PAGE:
Competitive Advantage And Competition Policy In Developing Countries

Posted by D. Daniel Sokol

Now available in paperback is Competitive Advantage And Competition Policy In Developing Countries, edited by  Paul Cook, Director, Centre on Regulation and Competition (CRC), University of Manchester, UK, Raul Fabella, Professor of Economics and Dean, School of Economics, University of the Philippines and Cassey Lee, Associate Professor of Industrial Economics, Nottingham University Business School, University of Nottingham (Malaysia Campus), Malaysia.

BOOK ABSTRACT: Contents: Preface Part I: Competition Policy and Development Part II: Experience with Competition Policy Part III: Competition and Competitive Advantage Index Contributors: P. Cook, K. Dawar, J. Ewert, R. Fabella, T. Hartzenberg, J. Henderson, K. Kampel, C. Lee, G. Mendes de Paula, J.S. Metcalfe, S. Raihan, R. Ramlogan, Y. Uchida, E. Yonnedi

Competitive markets are now established in most successful economies but the question of what competition is and what it means for policy in developing countries is often overlooked. This book provides a refreshing and critical examination of the issues relating to market competition and competition policy.

The book discusses competition from different theoretical perspectives and examines the implications these viewpoints have for policy. The contributors assess competitiveness in domestic markets and the impact of foreign competition. They also review the experiences of a range of countries in developing competition policy and examine both the strengths and weaknesses of these policies.

Written in a non-technical manner, Competitive Advantage and Competition Policy in Developing Countries is addressed to policymakers, as well as academics, concerned with regulation and competition. It will also be of interest to regulators in dedicated agencies such as utility regulators, competition agencies and those dealing with regulatory impact assessment.

January 23, 2009 | Permalink | Comments (0) | TrackBack (0)

Thursday, January 22, 2009

It's Official - Varney to Head DOJ Antitrust

Posted by D. Daniel Sokol

I just read the press release (no link).

The following announcements were made today: Christine Varney, Assistant Attorney General for Antitrust

Varney has extensive experience in antitrust issues. Through her time both inside and outside of government, she has worked to foster vigorous competition and has led the way in taking new approaches and utilizing newer theories, particularly in technology markets. While an FTC Commissioner, Varney pioneered the application of innovation market theory analysis to transactions in both electronic high technology and biotechnology.  She also focused her efforts on healthcare issues, vigorously enforcing the antitrust laws in that industry, while also encouraging the government agencies to be more receptive to innovative delivery modes and models.  She is the author of an important antitrust opinion In the Matter of International Conference Interpreters, in which she concluded that certain practices were in fact price and non-price restraints. Her approach was hailed as both practical and innovative.  Varney has won recognition from several leading commentators including Global Competition Review, Chambers USA, and International Who' Who of Competition Lawyers.  She is cited as a one of the "Super Lawyers" of Washington DC in 2008.  Varney received her J.D., from Georgetown University Law Center in 1986; her M.P.A. from Syracuse University in 1978; and her B.A. fromThe State University of New York , University at Albany in1977.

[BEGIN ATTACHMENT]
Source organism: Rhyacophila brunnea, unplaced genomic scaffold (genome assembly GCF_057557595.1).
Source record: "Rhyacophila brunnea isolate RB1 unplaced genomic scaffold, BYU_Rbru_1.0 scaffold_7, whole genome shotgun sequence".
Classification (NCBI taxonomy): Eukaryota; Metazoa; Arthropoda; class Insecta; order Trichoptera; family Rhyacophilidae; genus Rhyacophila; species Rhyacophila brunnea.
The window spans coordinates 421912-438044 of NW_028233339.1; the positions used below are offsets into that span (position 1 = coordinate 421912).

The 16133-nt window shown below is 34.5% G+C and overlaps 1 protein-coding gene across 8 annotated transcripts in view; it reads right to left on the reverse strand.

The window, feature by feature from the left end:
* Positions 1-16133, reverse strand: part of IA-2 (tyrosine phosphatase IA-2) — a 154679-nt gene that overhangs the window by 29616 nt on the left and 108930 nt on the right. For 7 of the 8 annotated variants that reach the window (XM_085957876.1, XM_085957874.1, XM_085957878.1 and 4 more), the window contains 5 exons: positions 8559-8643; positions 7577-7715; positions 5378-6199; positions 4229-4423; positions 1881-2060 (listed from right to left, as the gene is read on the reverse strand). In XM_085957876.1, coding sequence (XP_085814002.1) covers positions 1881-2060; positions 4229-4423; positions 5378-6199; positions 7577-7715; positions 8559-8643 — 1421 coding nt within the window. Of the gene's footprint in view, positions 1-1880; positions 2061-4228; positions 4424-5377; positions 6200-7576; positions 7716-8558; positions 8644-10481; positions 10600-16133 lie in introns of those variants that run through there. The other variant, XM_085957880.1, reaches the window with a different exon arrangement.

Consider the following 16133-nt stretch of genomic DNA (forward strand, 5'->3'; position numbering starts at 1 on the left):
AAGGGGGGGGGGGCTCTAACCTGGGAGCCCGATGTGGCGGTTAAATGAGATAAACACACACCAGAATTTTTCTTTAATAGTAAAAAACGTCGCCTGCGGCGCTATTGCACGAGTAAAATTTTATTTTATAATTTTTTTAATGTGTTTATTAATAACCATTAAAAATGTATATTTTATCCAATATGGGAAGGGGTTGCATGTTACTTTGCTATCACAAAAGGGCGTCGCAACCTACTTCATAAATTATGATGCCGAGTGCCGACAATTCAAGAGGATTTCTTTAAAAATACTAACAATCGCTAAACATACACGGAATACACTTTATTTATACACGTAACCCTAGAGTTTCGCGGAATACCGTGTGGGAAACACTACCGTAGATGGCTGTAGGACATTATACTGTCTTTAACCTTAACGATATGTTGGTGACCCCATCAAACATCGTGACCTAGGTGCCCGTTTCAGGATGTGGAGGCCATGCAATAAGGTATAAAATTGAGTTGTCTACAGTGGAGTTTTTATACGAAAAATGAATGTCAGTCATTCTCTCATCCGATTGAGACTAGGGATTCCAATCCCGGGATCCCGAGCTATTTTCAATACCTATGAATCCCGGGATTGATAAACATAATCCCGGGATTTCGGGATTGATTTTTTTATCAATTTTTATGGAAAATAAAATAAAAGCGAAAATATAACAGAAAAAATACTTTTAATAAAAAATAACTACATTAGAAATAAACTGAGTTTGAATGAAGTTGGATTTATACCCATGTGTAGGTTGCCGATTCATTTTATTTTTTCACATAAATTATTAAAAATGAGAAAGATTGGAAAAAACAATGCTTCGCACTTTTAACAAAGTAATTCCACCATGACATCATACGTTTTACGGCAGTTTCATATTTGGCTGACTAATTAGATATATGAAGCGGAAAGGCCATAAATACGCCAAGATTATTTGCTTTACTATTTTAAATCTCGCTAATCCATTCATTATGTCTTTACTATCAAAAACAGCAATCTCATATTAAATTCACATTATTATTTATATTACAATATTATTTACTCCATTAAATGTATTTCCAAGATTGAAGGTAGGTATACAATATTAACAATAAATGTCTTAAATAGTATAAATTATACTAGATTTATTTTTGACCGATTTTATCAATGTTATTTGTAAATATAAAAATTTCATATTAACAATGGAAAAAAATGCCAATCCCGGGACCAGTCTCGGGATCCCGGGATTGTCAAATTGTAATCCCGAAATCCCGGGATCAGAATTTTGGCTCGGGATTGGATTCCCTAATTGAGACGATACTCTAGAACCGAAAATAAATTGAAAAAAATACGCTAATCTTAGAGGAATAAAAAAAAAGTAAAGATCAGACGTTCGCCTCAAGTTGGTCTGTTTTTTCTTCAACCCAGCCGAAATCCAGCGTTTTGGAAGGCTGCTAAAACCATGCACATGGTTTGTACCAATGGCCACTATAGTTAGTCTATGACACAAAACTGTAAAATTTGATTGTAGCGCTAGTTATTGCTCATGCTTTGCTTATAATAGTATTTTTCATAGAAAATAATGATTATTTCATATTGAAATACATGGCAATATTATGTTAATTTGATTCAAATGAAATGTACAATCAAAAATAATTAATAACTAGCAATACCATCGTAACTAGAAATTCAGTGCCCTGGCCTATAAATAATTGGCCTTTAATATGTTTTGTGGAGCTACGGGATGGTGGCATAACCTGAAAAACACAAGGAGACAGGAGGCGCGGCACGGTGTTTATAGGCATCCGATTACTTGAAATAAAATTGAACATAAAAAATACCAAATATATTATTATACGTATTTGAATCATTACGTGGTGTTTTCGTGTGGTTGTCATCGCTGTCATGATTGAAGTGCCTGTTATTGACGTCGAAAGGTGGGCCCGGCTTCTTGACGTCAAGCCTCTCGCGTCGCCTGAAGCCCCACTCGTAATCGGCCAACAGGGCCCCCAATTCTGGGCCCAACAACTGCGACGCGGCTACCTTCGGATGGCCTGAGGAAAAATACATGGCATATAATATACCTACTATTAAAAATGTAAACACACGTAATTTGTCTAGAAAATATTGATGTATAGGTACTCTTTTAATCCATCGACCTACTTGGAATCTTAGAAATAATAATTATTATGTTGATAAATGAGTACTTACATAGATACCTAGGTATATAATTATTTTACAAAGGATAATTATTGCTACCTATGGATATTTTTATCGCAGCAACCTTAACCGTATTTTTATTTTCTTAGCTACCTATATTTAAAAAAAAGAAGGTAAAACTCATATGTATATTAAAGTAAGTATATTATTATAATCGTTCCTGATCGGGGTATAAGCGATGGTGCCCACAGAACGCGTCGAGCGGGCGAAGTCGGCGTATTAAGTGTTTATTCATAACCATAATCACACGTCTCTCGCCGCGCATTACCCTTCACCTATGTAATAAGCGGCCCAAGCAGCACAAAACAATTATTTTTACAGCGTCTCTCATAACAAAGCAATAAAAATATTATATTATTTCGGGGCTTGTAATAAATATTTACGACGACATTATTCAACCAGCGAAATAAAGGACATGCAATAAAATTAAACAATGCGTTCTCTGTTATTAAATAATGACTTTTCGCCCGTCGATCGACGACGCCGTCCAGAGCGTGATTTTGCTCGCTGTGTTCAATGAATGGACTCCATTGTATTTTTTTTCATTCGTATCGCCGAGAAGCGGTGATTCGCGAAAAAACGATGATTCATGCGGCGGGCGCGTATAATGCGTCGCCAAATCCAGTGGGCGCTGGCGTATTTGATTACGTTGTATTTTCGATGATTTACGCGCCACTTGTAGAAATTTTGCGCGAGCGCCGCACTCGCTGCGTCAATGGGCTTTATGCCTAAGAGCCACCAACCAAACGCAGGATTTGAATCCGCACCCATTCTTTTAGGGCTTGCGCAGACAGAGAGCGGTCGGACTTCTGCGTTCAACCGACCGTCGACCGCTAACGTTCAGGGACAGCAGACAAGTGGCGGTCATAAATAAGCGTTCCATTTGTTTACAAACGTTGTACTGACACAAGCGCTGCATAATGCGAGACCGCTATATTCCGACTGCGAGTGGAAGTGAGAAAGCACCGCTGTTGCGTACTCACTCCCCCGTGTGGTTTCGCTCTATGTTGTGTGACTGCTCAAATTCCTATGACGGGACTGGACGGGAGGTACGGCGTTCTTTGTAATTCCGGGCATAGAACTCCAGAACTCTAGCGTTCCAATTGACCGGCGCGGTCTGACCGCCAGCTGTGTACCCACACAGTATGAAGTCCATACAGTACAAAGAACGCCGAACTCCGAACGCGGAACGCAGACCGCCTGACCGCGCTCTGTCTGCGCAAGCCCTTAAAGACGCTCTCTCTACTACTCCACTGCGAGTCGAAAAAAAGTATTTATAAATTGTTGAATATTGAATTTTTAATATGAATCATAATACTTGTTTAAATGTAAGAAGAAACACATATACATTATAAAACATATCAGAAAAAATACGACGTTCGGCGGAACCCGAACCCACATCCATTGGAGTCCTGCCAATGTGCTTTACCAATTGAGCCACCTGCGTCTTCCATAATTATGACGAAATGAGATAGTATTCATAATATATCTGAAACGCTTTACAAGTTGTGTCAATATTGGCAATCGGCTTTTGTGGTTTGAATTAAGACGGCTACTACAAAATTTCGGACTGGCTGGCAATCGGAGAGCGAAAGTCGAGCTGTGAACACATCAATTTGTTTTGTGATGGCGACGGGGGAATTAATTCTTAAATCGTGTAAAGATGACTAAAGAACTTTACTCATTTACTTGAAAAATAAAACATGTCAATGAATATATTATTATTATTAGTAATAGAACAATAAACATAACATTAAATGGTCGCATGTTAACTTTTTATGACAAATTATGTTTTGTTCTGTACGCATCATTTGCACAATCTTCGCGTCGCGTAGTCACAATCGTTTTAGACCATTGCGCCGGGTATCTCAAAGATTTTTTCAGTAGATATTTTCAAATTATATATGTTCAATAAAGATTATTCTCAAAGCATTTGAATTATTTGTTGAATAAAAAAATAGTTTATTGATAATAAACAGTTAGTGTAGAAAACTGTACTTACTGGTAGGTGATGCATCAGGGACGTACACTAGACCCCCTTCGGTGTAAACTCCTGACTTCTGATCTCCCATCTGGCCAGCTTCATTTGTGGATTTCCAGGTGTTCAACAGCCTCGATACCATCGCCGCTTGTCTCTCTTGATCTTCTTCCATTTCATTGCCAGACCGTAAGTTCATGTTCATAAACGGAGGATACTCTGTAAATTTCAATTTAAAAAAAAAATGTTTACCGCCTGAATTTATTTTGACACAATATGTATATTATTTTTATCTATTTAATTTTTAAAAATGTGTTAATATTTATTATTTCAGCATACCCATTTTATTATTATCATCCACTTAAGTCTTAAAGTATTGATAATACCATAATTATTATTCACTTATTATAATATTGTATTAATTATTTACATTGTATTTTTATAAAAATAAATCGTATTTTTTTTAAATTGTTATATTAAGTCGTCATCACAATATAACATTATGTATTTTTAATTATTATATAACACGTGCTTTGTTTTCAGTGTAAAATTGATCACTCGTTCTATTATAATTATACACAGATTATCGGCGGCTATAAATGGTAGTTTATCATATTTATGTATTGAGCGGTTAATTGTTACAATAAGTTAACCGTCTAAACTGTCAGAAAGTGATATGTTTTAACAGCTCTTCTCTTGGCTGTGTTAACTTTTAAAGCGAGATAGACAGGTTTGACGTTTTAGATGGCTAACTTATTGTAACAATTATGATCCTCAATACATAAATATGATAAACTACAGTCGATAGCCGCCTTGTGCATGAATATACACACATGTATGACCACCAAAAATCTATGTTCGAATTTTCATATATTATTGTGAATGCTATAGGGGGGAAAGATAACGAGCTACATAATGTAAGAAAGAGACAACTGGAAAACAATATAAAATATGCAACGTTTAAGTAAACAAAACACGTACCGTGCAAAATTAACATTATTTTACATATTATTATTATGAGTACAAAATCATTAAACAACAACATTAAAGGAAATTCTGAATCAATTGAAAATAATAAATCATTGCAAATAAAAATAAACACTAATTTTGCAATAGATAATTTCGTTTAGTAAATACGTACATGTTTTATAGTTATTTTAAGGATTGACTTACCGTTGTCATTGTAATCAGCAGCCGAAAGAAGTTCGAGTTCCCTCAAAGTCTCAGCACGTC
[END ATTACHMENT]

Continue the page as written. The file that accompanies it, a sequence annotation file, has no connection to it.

January 22, 2009 | Permalink | Comments (0) | TrackBack (0)

FTC Announces Agendas for First Two Resale Price Maintenance Workshops

Posted by D. Daniel Sokol

According to the press release:

RPM typically involves an agreement between a manufacturer and retailer setting the prices at which the retailer will resell the manufacturer’s goods to consumers. If the agreement requires the retailer to sell the goods only at or above prices established by the manufacturer, it is said to be minimum RPM. On the other hand, if the agreement requires the retailer to sell the products only at or below the price established by the manufacturer, it is said to be maximum RPM. Among other things, the workshops will examine when and where particular market facts or conditions make it more or less likely that the use of RPM will be procompetitive or neutral, and when or whether such RPM may harm competition and consumers.